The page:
Monday, June 20, 2011

Hee Haw and the CBS Country Massacre of 1971



The late John Aylesworth was one of the co-creators of Hee Haw, and in his recently published memoir, The Corn Was Green: The Inside Story of Hee Haw, he talks about "The Great CBS Country Massacre." This refers to CBS's 1971 efforts to "de-ruralize" its programming by axing Hee Haw, The Beverly Hillbillies, Mayberry RFD, Green Acres, and The Jim Nabors Hour (the only rural-ish survivor being The Glen Campbell Goodtime Hour). For CBS, this decision was more conceptual than it was numbers-oriented, with a new show called All in the Family representing the new direction the network had in mind. Because Hee Haw was going great guns in its brazenly cornball way, the decision came as a shock, especially to Aylesworth and his creative partner Frank Peppiatt ("They couldn't kill us with a stick, so they killed us with a pencil," said Peppiatt).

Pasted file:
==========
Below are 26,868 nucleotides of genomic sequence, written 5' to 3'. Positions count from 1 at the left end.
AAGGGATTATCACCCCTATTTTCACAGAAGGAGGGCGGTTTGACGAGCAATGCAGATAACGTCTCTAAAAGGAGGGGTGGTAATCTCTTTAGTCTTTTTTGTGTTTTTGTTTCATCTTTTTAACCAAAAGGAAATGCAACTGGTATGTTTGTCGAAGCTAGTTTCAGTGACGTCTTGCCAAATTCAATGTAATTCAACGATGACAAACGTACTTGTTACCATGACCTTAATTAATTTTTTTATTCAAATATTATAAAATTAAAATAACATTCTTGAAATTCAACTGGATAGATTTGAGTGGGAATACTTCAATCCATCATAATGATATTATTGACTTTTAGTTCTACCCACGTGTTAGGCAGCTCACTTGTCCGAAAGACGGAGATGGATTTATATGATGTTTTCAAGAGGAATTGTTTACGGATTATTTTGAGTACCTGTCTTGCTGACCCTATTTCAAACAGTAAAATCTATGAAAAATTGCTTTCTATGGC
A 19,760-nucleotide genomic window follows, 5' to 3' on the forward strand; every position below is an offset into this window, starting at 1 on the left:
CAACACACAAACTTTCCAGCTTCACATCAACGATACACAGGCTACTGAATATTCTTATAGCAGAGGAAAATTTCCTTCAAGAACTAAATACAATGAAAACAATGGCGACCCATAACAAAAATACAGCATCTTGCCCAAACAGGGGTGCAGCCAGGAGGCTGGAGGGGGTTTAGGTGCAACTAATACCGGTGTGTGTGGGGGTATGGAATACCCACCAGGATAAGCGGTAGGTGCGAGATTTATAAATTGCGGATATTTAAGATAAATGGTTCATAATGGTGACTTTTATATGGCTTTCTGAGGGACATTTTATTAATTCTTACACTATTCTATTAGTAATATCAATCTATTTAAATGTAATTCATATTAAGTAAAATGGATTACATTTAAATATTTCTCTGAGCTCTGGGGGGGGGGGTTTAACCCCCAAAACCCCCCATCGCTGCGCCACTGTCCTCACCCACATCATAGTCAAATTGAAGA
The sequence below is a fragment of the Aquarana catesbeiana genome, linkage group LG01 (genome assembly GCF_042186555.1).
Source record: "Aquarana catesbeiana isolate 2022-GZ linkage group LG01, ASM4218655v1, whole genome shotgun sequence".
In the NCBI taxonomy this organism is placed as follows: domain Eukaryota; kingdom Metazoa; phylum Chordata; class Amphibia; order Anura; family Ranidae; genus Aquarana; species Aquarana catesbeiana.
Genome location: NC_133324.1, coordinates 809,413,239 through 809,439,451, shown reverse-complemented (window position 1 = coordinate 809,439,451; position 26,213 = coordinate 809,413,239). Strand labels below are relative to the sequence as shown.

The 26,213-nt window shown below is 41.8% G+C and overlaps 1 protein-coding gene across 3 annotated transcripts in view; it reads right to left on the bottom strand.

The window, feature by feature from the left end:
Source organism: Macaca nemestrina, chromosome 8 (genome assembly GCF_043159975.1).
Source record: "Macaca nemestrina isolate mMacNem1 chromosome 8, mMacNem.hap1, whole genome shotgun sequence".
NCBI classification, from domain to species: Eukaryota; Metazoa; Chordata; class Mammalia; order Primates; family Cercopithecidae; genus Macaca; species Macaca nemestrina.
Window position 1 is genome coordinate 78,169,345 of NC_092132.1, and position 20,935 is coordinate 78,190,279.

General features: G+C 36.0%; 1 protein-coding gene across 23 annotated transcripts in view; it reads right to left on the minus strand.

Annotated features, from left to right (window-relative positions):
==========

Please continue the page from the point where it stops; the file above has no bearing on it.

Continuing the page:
Hee Haw's misfortune, of course, turned into a blessing as it followed the example of The Lawrence Welk Show by reviving itself through syndication, and the show became an American TV institution, running all the way into the early '90s. CBS's "de-ruralization," it turns out, contributed to a multi-decade ruralization trend (Bruce J. Schulman called it "the reddening of America").

Probably the most appropriate account of the entire situation came from Hee Haw co-host Roy Clark, whose "The Lawrence Welk-Hee Haw Counter-Revolution Polka" reached #9 on the Billboard country singles chart in 1972.

Roy Clark - "The Lawrence Welk-Hee Haw Counter-Revolution Polka" (1972)

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